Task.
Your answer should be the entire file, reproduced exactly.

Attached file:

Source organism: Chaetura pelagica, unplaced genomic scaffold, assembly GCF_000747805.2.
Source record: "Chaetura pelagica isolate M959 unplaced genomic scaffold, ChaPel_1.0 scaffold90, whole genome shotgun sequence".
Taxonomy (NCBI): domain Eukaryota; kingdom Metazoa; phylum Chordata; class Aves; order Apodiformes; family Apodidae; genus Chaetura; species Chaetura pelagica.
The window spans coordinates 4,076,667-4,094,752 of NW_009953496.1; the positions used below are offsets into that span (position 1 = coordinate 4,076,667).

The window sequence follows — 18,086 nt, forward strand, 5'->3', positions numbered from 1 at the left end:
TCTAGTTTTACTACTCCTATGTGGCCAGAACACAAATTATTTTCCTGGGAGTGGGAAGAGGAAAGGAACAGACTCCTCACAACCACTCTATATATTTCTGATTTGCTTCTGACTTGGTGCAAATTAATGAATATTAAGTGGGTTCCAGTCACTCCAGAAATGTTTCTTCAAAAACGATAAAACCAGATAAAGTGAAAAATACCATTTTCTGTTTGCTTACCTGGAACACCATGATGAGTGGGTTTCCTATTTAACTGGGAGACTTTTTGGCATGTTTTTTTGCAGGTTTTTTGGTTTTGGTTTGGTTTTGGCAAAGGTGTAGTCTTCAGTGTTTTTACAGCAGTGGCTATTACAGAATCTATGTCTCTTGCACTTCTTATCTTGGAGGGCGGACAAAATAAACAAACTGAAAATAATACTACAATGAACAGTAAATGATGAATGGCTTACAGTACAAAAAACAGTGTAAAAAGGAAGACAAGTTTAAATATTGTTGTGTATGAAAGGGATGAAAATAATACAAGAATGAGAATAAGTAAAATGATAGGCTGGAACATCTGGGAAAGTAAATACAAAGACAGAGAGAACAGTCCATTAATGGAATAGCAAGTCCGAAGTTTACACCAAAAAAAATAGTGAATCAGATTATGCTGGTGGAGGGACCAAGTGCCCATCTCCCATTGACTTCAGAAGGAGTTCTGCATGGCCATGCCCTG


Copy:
Source organism: Chaetura pelagica, unplaced genomic scaffold, assembly GCF_000747805.2.
Source record: "Chaetura pelagica isolate M959 unplaced genomic scaffold, ChaPel_1.0 scaffold90, whole genome shotgun sequence".
Taxonomy (NCBI): domain Eukaryota; kingdom Metazoa; phylum Chordata; class Aves; order Apodiformes; family Apodidae; genus Chaetura; species Chaetura pelagica.
The window spans coordinates 4,076,667-4,094,752 of NW_009953496.1; the positions used below are offsets into that span (position 1 = coordinate 4,076,667).

The window sequence follows — 18,086 nt, forward strand, 5'->3', positions numbered from 1 at the left end:
TCTAGTTTTACTACTCCTATGTGGCCAGAACACAAATTATTTTCCTGGGAGTGGGAAGAGGAAAGGAACAGACTCCTCACAACCACTCTATATATTTCTGATTTGCTTCTGACTTGGTGCAAATTAATGAATATTAAGTGGGTTCCAGTCACTCCAGAAATGTTTCTTCAAAAACGATAAAACCAGATAAAGTGAAAAATACCATTTTCTGTTTGCTTACCTGGAACACCATGATGAGTGGGTTTCCTATTTAACTGGGAGACTTTTTGGCATGTTTTTTTGCAGGTTTTTTGGTTTTGGTTTGGTTTTGGCAAAGGTGTAGTCTTCAGTGTTTTTACAGCAGTGGCTATTACAGAATCTATGTCTCTTGCACTTCTTATCTTGGAGGGCGGACAAAATAAACAAACTGAAAATAATACTACAATGAACAGTAAATGATGAATGGCTTACAGTACAAAAAACAGTGTAAAAAGGAAGACAAGTTTAAATATTGTTGTGTATGAAAGGGATGAAAATAATACAAGAATGAGAATAAGTAAAATGATAGGCTGGAACATCTGGGAAAGTAAATACAAAGACAGAGAGAACAGTCCATTAATGGAATAGCAAGTCCGAAGTTTACACCAAAAAAAATAGTGAATCAGATTATGCTGGTGGAGGGACCAAGTGCCCATCTCCCATTGACTTCAGAAGGAGTTCTGCATGGCCATGCCCTG